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Falling Bay Area ICU capacity triggers stay-home order for San Mateo County

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Declining ICU capacity has prompted a mandatory stay-home order for all Bay Area counties, including San Mateo County, starting Thursday at 11:59 p.m., state officials announced today.

Under California’s COVID-19 policies, a region that sees its ICU bed capacity fall below 15 percent is required to implement a stay-home order. As of today, the region’s capacity fell to 12.9 percent, according to the state’s COVID-19 data dashboard.

The order prohibits private gatherings of any size, except outdoor church services and political demonstrations, and forces restaurants to offer only take-out and delivery services. Salons, barbershops and personal care service businesses must close, although retail can remain open at 20 percent capacity and stand-alone grocery stores at 35 percent capacity. Nonessential travel and the use of hotels or short-term rentals for leisure is banned.

Playgrounds can remain open under the stay-home order and outdoor activities such as exercise are permitted. Schools that have already reopened for in-person classes can remain open under county education guidelines.

The stay-home rules will remain in effect for at least three weeks.

Five other Bay Area counties have already self-implemented the state’s stay-home order due to the expectation that their region was destined to dip below the 15 percent ICU capacity threshold. San Mateo County chose not to impose the stay-home order early, but the County says it will do so now fully.

“So many lives have been affected by COVID-19 across the world and here at home. It’s heartbreaking,” Warren Slocum, president of the Board of Supervisors, said. “The holidays are a time when we show our love for our friends and our families. I encourage everyone this holiday season to show your love by giving the gift of good health. Please stay home and stay safe.”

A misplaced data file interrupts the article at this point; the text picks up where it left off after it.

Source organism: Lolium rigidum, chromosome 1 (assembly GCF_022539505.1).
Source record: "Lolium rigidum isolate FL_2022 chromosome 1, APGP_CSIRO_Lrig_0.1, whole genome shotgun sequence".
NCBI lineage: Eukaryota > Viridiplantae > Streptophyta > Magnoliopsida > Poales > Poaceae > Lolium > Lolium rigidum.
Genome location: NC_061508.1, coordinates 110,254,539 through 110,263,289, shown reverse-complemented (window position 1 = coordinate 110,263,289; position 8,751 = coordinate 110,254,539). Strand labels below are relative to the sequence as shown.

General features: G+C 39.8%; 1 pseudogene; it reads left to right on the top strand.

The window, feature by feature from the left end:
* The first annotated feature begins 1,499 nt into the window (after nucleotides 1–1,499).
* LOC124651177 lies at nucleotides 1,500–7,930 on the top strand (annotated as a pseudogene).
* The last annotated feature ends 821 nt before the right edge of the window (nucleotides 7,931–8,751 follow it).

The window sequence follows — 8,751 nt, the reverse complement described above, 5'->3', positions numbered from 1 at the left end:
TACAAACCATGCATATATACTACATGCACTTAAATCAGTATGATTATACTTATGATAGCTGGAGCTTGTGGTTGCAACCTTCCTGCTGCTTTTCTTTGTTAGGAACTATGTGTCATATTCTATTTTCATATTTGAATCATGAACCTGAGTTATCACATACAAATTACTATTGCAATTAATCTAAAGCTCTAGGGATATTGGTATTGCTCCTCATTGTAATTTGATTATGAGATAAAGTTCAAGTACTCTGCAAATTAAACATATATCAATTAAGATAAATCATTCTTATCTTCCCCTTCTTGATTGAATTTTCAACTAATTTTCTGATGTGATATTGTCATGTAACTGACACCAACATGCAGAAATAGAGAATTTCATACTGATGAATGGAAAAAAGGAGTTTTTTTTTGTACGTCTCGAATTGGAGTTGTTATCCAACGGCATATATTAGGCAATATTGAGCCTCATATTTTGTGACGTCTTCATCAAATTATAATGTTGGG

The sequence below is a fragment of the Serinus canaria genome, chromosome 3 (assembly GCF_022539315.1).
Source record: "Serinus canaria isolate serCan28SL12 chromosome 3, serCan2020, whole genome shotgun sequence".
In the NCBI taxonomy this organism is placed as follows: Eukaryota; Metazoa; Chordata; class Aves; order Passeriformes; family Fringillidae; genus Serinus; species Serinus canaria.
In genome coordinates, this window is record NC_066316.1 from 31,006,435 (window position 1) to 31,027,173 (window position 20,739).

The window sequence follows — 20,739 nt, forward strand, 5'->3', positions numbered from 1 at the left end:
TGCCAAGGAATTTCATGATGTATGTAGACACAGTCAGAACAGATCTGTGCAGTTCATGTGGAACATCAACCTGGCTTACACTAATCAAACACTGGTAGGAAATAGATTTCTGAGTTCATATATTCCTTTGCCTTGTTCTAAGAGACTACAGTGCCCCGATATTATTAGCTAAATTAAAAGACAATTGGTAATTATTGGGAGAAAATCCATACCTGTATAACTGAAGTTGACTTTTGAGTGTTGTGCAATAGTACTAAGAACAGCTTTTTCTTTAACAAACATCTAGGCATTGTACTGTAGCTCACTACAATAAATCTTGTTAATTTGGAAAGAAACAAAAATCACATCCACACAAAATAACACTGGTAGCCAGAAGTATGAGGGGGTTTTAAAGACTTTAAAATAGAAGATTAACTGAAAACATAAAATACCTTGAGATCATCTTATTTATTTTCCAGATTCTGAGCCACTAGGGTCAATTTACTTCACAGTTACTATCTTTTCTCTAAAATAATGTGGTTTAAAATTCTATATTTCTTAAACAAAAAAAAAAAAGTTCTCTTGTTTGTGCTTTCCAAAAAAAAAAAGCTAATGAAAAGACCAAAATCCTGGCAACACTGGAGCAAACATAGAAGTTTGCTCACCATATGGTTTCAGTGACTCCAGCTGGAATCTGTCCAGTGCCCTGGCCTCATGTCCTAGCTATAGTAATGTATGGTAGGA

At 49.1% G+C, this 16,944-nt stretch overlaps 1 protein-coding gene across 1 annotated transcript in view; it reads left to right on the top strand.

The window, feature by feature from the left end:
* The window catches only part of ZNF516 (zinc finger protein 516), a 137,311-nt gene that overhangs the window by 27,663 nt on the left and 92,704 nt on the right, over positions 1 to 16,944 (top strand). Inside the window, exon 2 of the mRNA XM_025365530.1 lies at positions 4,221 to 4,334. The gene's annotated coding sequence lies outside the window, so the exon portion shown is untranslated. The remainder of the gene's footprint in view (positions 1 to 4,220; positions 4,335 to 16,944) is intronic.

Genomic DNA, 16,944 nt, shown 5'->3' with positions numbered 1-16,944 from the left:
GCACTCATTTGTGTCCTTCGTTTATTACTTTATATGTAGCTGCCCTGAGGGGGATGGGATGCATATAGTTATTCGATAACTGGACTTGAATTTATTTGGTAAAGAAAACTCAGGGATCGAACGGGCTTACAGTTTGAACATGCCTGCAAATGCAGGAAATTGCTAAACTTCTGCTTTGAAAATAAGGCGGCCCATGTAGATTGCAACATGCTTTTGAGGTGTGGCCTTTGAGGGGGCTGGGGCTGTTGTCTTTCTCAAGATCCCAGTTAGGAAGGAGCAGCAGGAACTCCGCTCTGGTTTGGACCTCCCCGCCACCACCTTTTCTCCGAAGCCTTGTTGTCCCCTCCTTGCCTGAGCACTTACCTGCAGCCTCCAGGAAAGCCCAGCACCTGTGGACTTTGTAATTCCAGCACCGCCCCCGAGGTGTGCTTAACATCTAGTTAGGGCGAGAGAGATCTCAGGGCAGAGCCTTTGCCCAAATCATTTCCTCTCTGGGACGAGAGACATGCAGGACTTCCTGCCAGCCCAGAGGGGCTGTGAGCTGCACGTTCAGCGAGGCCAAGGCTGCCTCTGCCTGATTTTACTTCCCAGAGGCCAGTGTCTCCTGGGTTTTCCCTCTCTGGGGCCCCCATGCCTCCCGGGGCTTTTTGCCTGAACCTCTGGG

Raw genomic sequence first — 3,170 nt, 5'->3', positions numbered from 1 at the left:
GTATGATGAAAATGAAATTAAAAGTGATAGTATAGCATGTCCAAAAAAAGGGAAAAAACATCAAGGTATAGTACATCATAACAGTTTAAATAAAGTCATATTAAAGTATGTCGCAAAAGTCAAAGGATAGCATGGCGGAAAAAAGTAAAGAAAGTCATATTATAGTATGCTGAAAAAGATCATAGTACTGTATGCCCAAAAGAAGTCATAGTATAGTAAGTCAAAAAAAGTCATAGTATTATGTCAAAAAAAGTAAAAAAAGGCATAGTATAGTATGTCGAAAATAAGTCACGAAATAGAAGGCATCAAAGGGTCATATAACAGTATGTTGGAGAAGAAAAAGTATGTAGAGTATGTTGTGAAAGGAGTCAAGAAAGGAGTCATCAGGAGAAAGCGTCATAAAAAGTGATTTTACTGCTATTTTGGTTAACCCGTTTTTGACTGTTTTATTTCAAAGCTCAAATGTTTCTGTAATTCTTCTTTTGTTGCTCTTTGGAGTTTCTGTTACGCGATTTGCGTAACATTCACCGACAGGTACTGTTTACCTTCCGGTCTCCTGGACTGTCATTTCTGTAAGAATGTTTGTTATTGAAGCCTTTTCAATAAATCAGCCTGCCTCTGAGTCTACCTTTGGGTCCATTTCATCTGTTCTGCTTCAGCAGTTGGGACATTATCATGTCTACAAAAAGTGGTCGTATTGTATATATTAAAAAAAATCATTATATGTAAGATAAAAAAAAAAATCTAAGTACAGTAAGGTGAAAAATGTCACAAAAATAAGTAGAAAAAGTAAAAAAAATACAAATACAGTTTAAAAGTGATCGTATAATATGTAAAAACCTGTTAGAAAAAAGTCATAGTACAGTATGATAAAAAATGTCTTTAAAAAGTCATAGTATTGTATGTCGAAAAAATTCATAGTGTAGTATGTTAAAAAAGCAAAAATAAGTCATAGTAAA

As of Tuesday, the County reported to the state a total of 18,907 COVID-19 cases since the pandemic began and 183 deaths. Single-day highs in cases have occurred repeatedly this month and the County’s test-positivity 14-day average has risen to 8 percent from 2.1 percent in early November.

Community leaders are urging residents to shop local given the impact the stay-home order will have on businesses during the holiday season. “Firms with fewer than 100 employees account for 97.4 percent of employers in San Mateo County, and firms with fewer than five employees account for half of all businesses,” County officials said.

“What a year 2020 has been. Now, more than ever our small businesses need us,” said Rosanne Foust, president and CEO of the San Mateo County Economic Development Association (SAMCEDA). “Please join me in grabbing take-out from a locally owned restaurant in your community, visiting a local retailer online and ordering something to brighten someone’s day and taking the time to reach out and say thank you to our small businesses who are doing their best to manage the uncertainty we are all facing.”


What can stay open – with modifications?

Outdoor recreational facilities: Allow outdoor operation only for the purpose of facilitating physically distanced personal health and wellness through outdoor exercise, without any food, drink or alcohol sales. Additionally, overnight stays at campgrounds will not be permitted.

Retail: Allow indoor operation at 20 percent capacity, and 35 percent of capacity for standalone grocery stores, with entrance metering and no eating or drinking in the stores. Additionally, special hours should be instituted for seniors and others with chronic conditions or compromised immune systems.

Shopping centers: Allow indoor access at 20 percent capacity with entrance metering and no eating or drinking in the stores. Additionally, special hours should be instituted for seniors and others with chronic conditions or compromised immune systems.

Hotels and lodging: Allow for COVID-19 mitigation and containment measures, treatment measures, provide accommodation for essential workers, or providing housing solutions, including measures to protect homeless populations.

Restaurants: Allow only for take-out or delivery.

Offices: Allow remote only except for critical infrastructure sectors where remote working is not possible.

Places of worship and political expression: Allow outdoor activities only.

Entertainment production: Industries, studios, and other related establishments such as establishments that provide content for professional broadcast can operate without live audiences.

What must close?

Under the Regional Stay Home Order all operations in the following sectors must be closed (except to the extent that their operations fall within critical infrastructure):

Hair salons and barbershops
Personal care services
Museums, zoos, and aquariums
Movie theaters (except drive-in)
Wineries, bars, breweries, and distilleries (with exception for production, manufacturing, distribution, and retail sale for off-site consumption)
Family entertainment centers
Cardrooms and satellite wagering
Live audience sports
Amusement parks